Soon, the United States Department of State will issue the 2015 Trafficking in Persons (TIP) Report. The TIP Report is the United States government’s principal diplomatic tool to engage foreign governments on human trafficking.  While there are other international trafficking and forced labor reports issued by ILO and UNODC, the TIP Report remains the world’s most noted trafficking report. The US Government uses the TIP Report to engage foreign governments in dialogues to advance anti-trafficking reforms and to target resources on prevention, protection and prosecution.

Annually, the TIP Report “ranks” each country’s efforts to comply with the “minimum standards for the elimination of trafficking” found in Section 108 of the TVPA. The Tier system falls into 3 Tiers, Tiers 1, 2, 3 and a Tier 2 Watch list. Tier 1 is the highest ranking, indicating that a government has acknowledged the existence of human trafficking, made efforts to address the problem, and complies with the TVPA’s minimum standards.  Tier 2 ranking reflects countries whose governments do not fully comply with the TVPA’s minimum standards, but are making significant efforts to bring themselves into compliance.  Like Tier 2, the Tier 2 Watch List ranking is given to countries whose governments do not fully comply with the TVPA’s minimum standards and are making significant efforts to bring themselves into compliance but includes specific conditions different from Tier 2. Those conditions include that the government at issue: (1)is seeing increases or large numbers of trafficking victims, (2) demonstrates a lack of evidence of significant efforts to improve its human trafficking record, and (3) commits to taking future steps to improve. Lastly, Tier 3 is given to countries whose governments do not fully comply with the minimum standards and are not making significant efforts to do so.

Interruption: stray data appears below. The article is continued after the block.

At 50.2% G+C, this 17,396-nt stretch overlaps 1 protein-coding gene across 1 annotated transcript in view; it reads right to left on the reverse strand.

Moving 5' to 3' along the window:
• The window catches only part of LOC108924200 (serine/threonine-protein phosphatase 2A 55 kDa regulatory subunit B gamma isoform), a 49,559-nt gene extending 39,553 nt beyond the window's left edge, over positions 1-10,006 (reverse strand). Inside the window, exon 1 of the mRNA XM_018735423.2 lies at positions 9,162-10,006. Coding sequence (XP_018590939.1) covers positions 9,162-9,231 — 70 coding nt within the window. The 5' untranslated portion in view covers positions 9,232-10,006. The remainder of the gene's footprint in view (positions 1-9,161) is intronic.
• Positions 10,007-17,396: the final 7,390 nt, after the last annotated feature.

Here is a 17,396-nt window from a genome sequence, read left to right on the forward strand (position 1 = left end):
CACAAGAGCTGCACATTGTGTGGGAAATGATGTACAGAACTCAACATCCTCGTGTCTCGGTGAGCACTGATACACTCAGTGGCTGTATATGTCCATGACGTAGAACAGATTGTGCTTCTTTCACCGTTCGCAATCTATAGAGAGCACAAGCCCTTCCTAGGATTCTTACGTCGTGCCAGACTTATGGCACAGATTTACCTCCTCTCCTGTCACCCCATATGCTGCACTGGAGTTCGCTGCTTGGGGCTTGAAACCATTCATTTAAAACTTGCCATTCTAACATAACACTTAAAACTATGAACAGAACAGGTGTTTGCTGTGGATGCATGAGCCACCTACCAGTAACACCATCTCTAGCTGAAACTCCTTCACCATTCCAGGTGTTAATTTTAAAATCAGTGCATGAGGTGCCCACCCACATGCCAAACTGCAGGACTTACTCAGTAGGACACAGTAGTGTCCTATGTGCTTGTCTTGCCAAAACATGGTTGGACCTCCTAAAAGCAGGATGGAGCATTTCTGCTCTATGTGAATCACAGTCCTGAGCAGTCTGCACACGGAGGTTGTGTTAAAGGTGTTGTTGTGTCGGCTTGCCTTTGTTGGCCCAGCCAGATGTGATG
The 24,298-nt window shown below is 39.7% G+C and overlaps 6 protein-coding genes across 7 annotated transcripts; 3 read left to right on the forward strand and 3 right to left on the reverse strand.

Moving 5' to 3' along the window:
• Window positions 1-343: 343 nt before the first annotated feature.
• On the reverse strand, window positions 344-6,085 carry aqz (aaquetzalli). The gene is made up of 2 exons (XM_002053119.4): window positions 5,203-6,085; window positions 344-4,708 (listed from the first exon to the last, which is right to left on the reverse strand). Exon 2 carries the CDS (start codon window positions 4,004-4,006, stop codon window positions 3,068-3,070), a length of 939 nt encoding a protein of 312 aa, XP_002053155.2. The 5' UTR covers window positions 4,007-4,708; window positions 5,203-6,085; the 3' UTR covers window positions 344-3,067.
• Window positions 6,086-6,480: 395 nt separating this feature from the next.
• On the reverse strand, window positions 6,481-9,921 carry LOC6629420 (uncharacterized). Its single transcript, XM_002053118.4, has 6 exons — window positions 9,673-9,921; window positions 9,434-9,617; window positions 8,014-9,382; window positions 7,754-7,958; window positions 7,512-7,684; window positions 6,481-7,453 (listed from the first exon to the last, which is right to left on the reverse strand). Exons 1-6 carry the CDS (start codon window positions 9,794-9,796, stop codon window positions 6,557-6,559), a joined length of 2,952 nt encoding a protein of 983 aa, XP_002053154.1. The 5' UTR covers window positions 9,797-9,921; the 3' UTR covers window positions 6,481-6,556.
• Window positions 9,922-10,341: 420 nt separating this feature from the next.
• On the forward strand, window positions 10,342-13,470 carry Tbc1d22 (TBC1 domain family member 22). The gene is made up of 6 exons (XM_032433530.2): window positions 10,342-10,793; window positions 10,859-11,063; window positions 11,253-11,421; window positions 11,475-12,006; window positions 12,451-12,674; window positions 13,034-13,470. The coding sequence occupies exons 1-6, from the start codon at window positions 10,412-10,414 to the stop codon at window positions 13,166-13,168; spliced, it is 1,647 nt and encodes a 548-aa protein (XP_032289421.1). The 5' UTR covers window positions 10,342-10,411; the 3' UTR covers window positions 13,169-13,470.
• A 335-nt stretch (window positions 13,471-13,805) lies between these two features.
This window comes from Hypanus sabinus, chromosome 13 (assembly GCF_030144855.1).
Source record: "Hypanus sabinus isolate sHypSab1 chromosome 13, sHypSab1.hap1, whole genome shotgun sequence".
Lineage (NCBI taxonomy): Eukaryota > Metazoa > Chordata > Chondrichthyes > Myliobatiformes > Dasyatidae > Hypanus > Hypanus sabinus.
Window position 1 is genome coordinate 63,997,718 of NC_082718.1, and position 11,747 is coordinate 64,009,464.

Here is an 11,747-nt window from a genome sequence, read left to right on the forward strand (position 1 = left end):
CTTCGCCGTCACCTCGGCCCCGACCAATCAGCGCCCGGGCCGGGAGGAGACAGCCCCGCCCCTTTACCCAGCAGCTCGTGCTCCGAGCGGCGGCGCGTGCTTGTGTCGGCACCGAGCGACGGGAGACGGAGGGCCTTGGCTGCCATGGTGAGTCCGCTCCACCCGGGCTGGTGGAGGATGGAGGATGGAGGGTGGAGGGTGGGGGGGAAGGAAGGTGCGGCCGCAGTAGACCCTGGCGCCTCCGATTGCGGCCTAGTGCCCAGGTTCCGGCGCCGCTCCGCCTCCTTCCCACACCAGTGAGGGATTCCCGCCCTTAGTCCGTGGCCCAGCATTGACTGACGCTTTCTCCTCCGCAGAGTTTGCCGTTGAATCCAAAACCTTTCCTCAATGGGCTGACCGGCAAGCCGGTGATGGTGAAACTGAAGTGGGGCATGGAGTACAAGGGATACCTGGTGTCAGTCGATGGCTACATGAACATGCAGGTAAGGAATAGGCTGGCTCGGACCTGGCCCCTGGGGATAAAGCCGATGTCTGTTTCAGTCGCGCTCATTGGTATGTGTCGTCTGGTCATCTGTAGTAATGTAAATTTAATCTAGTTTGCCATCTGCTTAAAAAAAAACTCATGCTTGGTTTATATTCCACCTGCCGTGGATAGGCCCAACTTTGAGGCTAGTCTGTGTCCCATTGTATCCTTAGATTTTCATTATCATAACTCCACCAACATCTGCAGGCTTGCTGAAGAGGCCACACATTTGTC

For countries ranked on Tier 3, there is more than just international shame that is associated with such a ranking, as a Tier 3 ranking can carry serious economic consequences. Countries listed on Tier 3 may face financial penalties, namely certain restrictions on non-humanitarian non-trade related foreign assistance. Tier 3 countries may also face possible US opposition to similar assistance from the International Monetary Fund and the World Bank.

The economic consequences and international bad press of a negative TIP Report ranking has lead countries to adopt anti-trafficking measures and publically demonstrate their commitment to combatting human trafficking. Last year, Thailand was placed on Tier 3 after confirmed reports of Thai government involvement in selling Rohingya refugees from Myanmar to trafficking rings and incidents of labor trafficking aboard Thai fishing boats.  This year, there are calls for Thailand to remain on Tier 3 as well as documented efforts by the Thai government to augment its anti-trafficking enforcement efforts. While it is uncertain how the United States Department of State will rank Thailand in the 2015 TIP Report, it is clear that the TIP Report has generated important public discussion about human trafficking and has encouraged major changes in anti-trafficking policy by foreign governments. Such efforts demonstrate the importance of the TIP Report as a diplomatic tool in the global fight against human trafficking and illustrate the United States commitment to eradicating human trafficking.

Ashley Feasley is a Migration Policy Advisor at the US Conference of Catholic Bishops.